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View Diary: The Gender Gap: Percentage of Women in Government Worldwide. We're Number One, Right? Not So Much... (50 comments)

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  •  One thing to understand about Pakistan, Bangladesh (0+ / 0-)

    etc. is that the women leaders of that country are kin of earlier male leaders.

    Bhutto wouldn't have become Prime Minister(PM), but for her father who was the PM and was deposed by a coup.

    Same with Bangladesh - infact, there the fight is between wife's of 2 erstwhile leaders.

    Even India where Indira Gandhi was a very strong leader for over a decade - her father Nehru was the first PM of India.

    You have a similar pattern repeat in Indonesia, Sri Lanka and Philippines.

    Infact, it would be somewhat of a repeat here, if Hillary becomes the first female president.

    Enjoying driving the electric Nissan Leaf as the primary car from Feb '11

    by EVNow on Fri Sep 28, 2012 at 11:42:50 AM PDT

    •  That's a good point, but it doesn't change... (0+ / 0-)

      the fact that women are under-represented in the US government. Setting aside the comparisons to other nations, and focusing on the US, the reality is that American women make up 51% of the population, and yet, we make up less than 20% of government representatives at the federal level, and, on average, less than 25% of government representatives at the state and local level.

      You can fool some of the people all of the time, and all of the people some of the time, but you can't fool all of the people all of the time ~ Pres. Lincoln's warning for Romney

      by AuroraDawn on Fri Sep 28, 2012 at 11:56:17 AM PDT

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      •  why the obsession with No 1 (0+ / 0-)

        anyway?  Common in the US, I know, but still, why?

        The US was by no means the first country to give women the vote, and if I were a New Zealander I'd be wondering why my country was so low down this list after such a promising start.

        •  I'm an American, and I think it's unfortunate... (0+ / 0-)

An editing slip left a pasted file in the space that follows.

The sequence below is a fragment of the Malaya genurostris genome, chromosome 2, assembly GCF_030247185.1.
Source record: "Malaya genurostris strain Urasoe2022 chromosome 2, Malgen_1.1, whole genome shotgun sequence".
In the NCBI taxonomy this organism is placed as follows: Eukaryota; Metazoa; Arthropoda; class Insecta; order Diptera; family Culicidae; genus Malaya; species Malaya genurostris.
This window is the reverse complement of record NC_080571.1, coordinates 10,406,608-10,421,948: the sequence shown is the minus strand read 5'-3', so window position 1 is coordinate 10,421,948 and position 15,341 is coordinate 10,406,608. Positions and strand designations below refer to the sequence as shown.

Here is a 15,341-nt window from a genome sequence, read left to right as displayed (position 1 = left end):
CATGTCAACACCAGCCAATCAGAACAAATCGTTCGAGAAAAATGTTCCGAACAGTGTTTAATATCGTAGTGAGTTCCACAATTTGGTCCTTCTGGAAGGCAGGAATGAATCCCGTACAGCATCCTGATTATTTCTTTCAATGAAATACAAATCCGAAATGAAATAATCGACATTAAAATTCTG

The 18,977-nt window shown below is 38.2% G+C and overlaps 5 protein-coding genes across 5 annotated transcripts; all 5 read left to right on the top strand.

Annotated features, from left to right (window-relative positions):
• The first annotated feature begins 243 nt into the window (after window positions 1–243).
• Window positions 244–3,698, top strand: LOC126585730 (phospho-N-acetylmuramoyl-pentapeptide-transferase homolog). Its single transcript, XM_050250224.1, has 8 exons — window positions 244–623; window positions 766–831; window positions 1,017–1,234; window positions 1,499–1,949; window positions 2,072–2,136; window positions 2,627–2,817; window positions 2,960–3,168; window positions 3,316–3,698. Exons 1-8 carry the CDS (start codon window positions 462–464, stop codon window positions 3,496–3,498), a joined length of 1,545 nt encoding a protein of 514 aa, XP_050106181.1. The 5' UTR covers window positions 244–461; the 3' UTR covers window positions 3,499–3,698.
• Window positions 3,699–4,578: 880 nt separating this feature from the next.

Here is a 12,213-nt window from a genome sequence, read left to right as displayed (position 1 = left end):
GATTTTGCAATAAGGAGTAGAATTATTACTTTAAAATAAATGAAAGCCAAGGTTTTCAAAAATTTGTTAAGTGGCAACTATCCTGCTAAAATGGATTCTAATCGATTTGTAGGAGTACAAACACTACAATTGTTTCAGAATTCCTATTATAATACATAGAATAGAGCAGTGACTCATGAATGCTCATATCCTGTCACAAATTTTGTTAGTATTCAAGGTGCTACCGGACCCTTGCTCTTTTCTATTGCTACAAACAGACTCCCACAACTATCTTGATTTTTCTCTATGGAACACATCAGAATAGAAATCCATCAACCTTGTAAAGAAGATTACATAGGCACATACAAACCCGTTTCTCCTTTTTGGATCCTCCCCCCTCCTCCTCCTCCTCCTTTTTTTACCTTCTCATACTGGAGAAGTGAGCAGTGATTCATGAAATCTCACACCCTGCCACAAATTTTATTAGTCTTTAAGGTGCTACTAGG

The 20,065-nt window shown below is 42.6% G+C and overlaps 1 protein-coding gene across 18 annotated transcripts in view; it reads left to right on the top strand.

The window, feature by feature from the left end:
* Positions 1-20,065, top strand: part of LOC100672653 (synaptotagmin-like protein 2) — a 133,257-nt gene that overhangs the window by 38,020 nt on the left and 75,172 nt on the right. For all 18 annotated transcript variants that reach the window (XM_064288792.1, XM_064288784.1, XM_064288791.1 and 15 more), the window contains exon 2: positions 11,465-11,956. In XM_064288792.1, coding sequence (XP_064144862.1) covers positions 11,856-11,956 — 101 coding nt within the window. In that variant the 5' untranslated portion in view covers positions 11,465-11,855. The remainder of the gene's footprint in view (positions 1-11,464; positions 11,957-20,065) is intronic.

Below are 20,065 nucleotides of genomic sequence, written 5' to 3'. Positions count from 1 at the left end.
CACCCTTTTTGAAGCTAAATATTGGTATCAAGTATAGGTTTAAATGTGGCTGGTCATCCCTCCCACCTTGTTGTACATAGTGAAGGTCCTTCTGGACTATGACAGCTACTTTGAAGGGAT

that we don't have greater diversity in our Congress, and not just with regards to gender. That doesn't mean I don't care about women in other nations

          Realistically, though, there is very little I can do to improve the chances of women running for election in New Zealand. And I doubt they'd want some cheeky Yank butting-in anyway.

          It is election year in this country, however, and I can do something to support (qualified) women running for office here.

          Blackadder: Everything goes over your head, doesn't it, George? You should go to Jamaica and become a limbo dancer.

          by AuroraDawn on Sat Sep 29, 2012 at 04:20:42 AM PDT

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      •  Yes - but the point is ... (1+ / 0-)
        Recommended by:
        AuroraDawn

        state of women in those countries is pitiful compared to US - irrespective of whether there is some representation for women among elites.

        Enjoying driving the electric Nissan Leaf as the primary car from Feb '11

        by EVNow on Sat Sep 29, 2012 at 03:43:56 PM PDT

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        •  I don't think I've explained myself... (0+ / 0-)

          very well. I wasn't trying to suggest that women in Bangladesh (or elsewhere in the Third World) enjoy the same freedom, equality or standard of living that women in the US do. They don't. That was actually kind of the point I was attempting to make, albeit ineptly.

          We have far greater freedom, more power, more equality, and yet, in spite of that, women in this country are still under-represented in government at all levels. Why? That was the subject I was attempting to explore in this diary. I actually wrote this diary in response to a diary by Sen. Gillibrand in which she mentioned the fact that women make up just 17% of Congress.

          It would take an entirely new diary to discuss why women in the Third World have not benefited from the greater level of representation they have in government.

          Blackadder: Everything goes over your head, doesn't it, George? You should go to Jamaica and become a limbo dancer.

          by AuroraDawn on Sat Sep 29, 2012 at 06:19:18 PM PDT

          [ Parent ]

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